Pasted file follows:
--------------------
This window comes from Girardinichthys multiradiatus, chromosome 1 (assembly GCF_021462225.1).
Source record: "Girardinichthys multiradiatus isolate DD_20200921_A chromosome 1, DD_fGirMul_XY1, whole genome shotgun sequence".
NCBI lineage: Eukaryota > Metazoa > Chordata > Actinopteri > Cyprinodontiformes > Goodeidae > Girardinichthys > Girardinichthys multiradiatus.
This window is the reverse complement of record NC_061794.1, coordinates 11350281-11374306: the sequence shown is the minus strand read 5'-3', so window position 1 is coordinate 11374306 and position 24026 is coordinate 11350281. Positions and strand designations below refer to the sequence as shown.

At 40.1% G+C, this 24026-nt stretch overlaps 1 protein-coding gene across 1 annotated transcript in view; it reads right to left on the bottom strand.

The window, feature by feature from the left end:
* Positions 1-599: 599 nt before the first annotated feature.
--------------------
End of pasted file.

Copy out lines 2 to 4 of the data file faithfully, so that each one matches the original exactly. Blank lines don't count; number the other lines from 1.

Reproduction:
Source record: "Girardinichthys multiradiatus isolate DD_20200921_A chromosome 1, DD_fGirMul_XY1, whole genome shotgun sequence".
NCBI lineage: Eukaryota > Metazoa > Chordata > Actinopteri > Cyprinodontiformes > Goodeidae > Girardinichthys > Girardinichthys multiradiatus.
This window is the reverse complement of record NC_061794.1, coordinates 11350281-11374306: the sequence shown is the minus strand read 5'-3', so window position 1 is coordinate 11374306 and position 24026 is coordinate 11350281. Positions and strand designations below refer to the sequence as shown.